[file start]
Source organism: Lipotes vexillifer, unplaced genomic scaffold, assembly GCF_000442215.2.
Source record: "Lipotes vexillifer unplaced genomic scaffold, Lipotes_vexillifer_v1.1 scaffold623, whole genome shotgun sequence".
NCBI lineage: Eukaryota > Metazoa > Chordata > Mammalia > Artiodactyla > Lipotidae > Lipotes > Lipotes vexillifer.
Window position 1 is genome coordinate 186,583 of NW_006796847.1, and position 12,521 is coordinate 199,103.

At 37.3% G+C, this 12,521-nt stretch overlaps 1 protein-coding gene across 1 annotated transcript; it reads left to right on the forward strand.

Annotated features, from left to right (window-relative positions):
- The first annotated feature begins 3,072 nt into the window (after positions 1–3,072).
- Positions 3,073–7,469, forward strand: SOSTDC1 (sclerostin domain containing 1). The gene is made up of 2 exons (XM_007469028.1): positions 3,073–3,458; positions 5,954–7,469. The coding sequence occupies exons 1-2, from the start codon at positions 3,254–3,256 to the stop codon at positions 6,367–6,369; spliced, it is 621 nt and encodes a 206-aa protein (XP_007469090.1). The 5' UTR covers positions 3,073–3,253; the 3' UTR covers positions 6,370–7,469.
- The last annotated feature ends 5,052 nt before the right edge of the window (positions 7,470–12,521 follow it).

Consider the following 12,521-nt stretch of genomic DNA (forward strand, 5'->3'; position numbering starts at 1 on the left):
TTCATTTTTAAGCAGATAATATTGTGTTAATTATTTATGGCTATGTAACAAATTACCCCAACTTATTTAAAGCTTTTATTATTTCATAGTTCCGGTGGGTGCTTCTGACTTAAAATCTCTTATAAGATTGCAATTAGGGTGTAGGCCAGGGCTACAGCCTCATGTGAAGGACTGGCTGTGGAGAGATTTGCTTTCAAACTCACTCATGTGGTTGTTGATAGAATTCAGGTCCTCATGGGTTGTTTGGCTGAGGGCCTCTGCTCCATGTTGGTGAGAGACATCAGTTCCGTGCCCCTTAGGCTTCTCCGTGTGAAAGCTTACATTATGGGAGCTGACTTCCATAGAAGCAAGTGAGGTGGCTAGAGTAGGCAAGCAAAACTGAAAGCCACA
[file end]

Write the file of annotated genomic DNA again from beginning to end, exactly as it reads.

Source organism: Lipotes vexillifer, unplaced genomic scaffold, assembly GCF_000442215.2.
Source record: "Lipotes vexillifer unplaced genomic scaffold, Lipotes_vexillifer_v1.1 scaffold623, whole genome shotgun sequence".
NCBI lineage: Eukaryota > Metazoa > Chordata > Mammalia > Artiodactyla > Lipotidae > Lipotes > Lipotes vexillifer.
Window position 1 is genome coordinate 186,583 of NW_006796847.1, and position 12,521 is coordinate 199,103.

At 37.3% G+C, this 12,521-nt stretch overlaps 1 protein-coding gene across 1 annotated transcript; it reads left to right on the forward strand.

Annotated features, from left to right (window-relative positions):
- The first annotated feature begins 3,072 nt into the window (after positions 1–3,072).
- Positions 3,073–7,469, forward strand: SOSTDC1 (sclerostin domain containing 1). The gene is made up of 2 exons (XM_007469028.1): positions 3,073–3,458; positions 5,954–7,469. The coding sequence occupies exons 1-2, from the start codon at positions 3,254–3,256 to the stop codon at positions 6,367–6,369; spliced, it is 621 nt and encodes a 206-aa protein (XP_007469090.1). The 5' UTR covers positions 3,073–3,253; the 3' UTR covers positions 6,370–7,469.
- The last annotated feature ends 5,052 nt before the right edge of the window (positions 7,470–12,521 follow it).

Consider the following 12,521-nt stretch of genomic DNA (forward strand, 5'->3'; position numbering starts at 1 on the left):
TTCATTTTTAAGCAGATAATATTGTGTTAATTATTTATGGCTATGTAACAAATTACCCCAACTTATTTAAAGCTTTTATTATTTCATAGTTCCGGTGGGTGCTTCTGACTTAAAATCTCTTATAAGATTGCAATTAGGGTGTAGGCCAGGGCTACAGCCTCATGTGAAGGACTGGCTGTGGAGAGATTTGCTTTCAAACTCACTCATGTGGTTGTTGATAGAATTCAGGTCCTCATGGGTTGTTTGGCTGAGGGCCTCTGCTCCATGTTGGTGAGAGACATCAGTTCCGTGCCCCTTAGGCTTCTCCGTGTGAAAGCTTACATTATGGGAGCTGACTTCCATAGAAGCAAGTGAGGTGGCTAGAGTAGGCAAGCAAAACTGAAAGCCACA